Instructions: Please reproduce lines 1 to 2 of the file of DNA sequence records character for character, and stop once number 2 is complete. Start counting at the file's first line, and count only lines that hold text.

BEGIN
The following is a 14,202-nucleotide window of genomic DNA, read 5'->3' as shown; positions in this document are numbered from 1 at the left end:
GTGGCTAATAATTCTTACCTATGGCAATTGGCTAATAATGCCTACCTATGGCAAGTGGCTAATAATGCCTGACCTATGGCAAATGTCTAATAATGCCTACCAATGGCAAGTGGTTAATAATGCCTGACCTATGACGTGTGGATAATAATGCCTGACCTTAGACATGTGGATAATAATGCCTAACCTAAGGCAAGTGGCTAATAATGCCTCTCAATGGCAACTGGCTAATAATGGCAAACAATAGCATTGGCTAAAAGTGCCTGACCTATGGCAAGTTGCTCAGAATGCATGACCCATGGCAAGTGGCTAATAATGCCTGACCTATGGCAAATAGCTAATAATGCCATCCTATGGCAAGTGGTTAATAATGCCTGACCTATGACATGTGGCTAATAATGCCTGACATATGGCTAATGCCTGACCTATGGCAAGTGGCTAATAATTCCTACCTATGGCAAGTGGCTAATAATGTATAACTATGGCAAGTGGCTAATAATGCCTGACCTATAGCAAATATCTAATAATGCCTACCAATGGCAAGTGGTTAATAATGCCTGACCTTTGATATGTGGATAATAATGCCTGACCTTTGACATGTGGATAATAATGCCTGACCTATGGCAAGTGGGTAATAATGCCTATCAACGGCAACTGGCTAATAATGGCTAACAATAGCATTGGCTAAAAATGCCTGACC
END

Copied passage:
The following is a 14,202-nucleotide window of genomic DNA, read 5'->3' as shown; positions in this document are numbered from 1 at the left end:
GTGGCTAATAATTCTTACCTATGGCAATTGGCTAATAATGCCTACCTATGGCAAGTGGCTAATAATGCCTGACCTATGGCAAATGTCTAATAATGCCTACCAATGGCAAGTGGTTAATAATGCCTGACCTATGACGTGTGGATAATAATGCCTGACCTTAGACATGTGGATAATAATGCCTAACCTAAGGCAAGTGGCTAATAATGCCTCTCAATGGCAACTGGCTAATAATGGCAAACAATAGCATTGGCTAAAAGTGCCTGACCTATGGCAAGTTGCTCAGAATGCATGACCCATGGCAAGTGGCTAATAATGCCTGACCTATGGCAAATAGCTAATAATGCCATCCTATGGCAAGTGGTTAATAATGCCTGACCTATGACATGTGGCTAATAATGCCTGACATATGGCTAATGCCTGACCTATGGCAAGTGGCTAATAATTCCTACCTATGGCAAGTGGCTAATAATGTATAACTATGGCAAGTGGCTAATAATGCCTGACCTATAGCAAATATCTAATAATGCCTACCAATGGCAAGTGGTTAATAATGCCTGACCTTTGATATGTGGATAATAATGCCTGACCTTTGACATGTGGATAATAATGCCTGACCTATGGCAAGTGGGTAATAATGCCTATCAACGGCAACTGGCTAATAATGGCTAACAATAGCATTGGCTAAAAATGCCTGACC